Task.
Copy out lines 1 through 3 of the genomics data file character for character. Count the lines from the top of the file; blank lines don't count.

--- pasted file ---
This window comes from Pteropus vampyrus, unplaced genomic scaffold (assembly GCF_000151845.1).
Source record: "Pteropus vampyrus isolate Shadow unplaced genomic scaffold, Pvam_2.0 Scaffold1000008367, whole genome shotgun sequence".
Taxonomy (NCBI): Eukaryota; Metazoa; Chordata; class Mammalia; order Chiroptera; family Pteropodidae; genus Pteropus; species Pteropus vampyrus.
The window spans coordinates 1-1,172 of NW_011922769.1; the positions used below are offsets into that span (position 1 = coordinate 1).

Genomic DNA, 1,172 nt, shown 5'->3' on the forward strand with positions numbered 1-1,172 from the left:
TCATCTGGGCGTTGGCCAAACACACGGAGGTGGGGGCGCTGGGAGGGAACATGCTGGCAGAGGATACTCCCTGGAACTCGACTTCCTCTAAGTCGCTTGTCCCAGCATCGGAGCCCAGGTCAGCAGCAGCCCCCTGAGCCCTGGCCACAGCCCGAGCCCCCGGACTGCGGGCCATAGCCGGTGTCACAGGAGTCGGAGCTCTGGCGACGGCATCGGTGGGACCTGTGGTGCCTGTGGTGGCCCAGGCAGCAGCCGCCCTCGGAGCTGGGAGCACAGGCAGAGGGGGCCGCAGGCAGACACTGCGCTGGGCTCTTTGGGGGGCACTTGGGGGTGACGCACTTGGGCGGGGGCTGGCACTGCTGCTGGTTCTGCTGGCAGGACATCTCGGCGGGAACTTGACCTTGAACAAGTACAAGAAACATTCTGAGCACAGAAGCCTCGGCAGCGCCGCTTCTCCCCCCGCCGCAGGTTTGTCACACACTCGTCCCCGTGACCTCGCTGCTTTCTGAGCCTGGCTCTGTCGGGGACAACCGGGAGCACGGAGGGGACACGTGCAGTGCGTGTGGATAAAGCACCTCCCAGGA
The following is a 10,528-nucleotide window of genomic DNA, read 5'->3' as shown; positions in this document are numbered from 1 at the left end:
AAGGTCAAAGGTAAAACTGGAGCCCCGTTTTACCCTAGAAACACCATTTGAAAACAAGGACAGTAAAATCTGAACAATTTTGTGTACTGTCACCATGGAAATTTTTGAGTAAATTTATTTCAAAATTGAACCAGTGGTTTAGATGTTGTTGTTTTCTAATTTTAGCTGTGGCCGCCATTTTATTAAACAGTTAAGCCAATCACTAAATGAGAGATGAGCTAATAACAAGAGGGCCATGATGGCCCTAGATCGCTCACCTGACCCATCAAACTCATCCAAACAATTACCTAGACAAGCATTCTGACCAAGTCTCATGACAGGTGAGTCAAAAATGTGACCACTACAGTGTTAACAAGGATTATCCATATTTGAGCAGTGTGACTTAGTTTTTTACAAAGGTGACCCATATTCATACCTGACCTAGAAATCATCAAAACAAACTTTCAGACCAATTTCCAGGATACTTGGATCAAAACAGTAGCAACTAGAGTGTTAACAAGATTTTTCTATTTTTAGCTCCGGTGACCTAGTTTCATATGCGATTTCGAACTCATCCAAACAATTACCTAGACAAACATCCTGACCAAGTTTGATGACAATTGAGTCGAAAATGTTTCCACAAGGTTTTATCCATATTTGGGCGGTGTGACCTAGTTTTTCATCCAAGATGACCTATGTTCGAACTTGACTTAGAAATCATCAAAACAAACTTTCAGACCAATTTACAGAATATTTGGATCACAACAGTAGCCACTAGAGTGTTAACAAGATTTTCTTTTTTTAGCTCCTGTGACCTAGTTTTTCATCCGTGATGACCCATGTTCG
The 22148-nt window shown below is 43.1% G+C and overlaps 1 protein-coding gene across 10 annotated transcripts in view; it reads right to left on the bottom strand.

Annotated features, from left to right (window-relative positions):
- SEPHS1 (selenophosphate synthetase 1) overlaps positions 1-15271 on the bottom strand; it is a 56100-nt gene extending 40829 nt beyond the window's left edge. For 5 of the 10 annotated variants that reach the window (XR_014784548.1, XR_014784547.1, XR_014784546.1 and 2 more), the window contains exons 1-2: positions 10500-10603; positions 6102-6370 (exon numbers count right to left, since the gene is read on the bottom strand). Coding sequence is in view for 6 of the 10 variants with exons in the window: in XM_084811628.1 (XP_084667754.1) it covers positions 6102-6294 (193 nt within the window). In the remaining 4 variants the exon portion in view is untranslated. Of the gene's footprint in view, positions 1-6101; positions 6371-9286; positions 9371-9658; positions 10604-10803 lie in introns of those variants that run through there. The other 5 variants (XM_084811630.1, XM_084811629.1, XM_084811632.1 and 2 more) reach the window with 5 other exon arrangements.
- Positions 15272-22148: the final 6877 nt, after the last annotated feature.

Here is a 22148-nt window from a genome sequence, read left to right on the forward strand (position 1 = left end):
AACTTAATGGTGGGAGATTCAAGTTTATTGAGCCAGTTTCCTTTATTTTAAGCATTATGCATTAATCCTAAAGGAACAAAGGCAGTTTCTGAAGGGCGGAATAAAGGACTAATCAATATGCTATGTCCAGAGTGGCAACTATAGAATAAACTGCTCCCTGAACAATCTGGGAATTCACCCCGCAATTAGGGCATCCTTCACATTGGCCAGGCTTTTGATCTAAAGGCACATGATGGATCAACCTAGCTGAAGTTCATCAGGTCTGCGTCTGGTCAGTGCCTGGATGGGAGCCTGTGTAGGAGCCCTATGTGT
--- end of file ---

This window comes from Pteropus vampyrus, unplaced genomic scaffold (assembly GCF_000151845.1).
Source record: "Pteropus vampyrus isolate Shadow unplaced genomic scaffold, Pvam_2.0 Scaffold1000008367, whole genome shotgun sequence".
Taxonomy (NCBI): Eukaryota; Metazoa; Chordata; class Mammalia; order Chiroptera; family Pteropodidae; genus Pteropus; species Pteropus vampyrus.